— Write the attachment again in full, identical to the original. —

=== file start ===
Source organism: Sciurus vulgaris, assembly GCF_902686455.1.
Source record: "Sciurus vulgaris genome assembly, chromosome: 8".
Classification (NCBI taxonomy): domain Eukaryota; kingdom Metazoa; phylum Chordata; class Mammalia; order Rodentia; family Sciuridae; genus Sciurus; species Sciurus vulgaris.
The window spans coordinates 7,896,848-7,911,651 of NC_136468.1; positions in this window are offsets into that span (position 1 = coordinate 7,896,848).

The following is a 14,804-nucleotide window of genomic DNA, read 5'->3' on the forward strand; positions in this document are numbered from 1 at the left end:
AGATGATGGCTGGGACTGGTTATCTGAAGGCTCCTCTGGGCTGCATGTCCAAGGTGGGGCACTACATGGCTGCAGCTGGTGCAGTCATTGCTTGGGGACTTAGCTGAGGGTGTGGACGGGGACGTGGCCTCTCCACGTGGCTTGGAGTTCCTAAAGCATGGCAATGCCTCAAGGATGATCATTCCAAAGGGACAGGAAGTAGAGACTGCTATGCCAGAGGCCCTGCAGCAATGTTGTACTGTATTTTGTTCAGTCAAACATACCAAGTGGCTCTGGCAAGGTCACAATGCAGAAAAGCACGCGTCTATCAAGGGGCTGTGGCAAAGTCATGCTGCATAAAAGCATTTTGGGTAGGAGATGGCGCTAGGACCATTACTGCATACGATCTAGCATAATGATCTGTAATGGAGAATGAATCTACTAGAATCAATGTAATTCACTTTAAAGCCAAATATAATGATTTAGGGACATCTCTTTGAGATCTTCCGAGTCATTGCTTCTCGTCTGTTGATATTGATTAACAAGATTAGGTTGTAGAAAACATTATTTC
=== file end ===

Source organism: Sciurus vulgaris, assembly GCF_902686455.1.
Source record: "Sciurus vulgaris genome assembly, chromosome: 8".
Classification (NCBI taxonomy): domain Eukaryota; kingdom Metazoa; phylum Chordata; class Mammalia; order Rodentia; family Sciuridae; genus Sciurus; species Sciurus vulgaris.
The window spans coordinates 7,896,848-7,911,651 of NC_136468.1; positions in this window are offsets into that span (position 1 = coordinate 7,896,848).

The following is a 14,804-nucleotide window of genomic DNA, read 5'->3' on the forward strand; positions in this document are numbered from 1 at the left end:
AGATGATGGCTGGGACTGGTTATCTGAAGGCTCCTCTGGGCTGCATGTCCAAGGTGGGGCACTACATGGCTGCAGCTGGTGCAGTCATTGCTTGGGGACTTAGCTGAGGGTGTGGACGGGGACGTGGCCTCTCCACGTGGCTTGGAGTTCCTAAAGCATGGCAATGCCTCAAGGATGATCATTCCAAAGGGACAGGAAGTAGAGACTGCTATGCCAGAGGCCCTGCAGCAATGTTGTACTGTATTTTGTTCAGTCAAACATACCAAGTGGCTCTGGCAAGGTCACAATGCAGAAAAGCACGCGTCTATCAAGGGGCTGTGGCAAAGTCATGCTGCATAAAAGCATTTTGGGTAGGAGATGGCGCTAGGACCATTACTGCATACGATCTAGCATAATGATCTGTAATGGAGAATGAATCTACTAGAATCAATGTAATTCACTTTAAAGCCAAATATAATGATTTAGGGACATCTCTTTGAGATCTTCCGAGTCATTGCTTCTCGTCTGTTGATATTGATTAACAAGATTAGGTTGTAGAAAACATTATTTC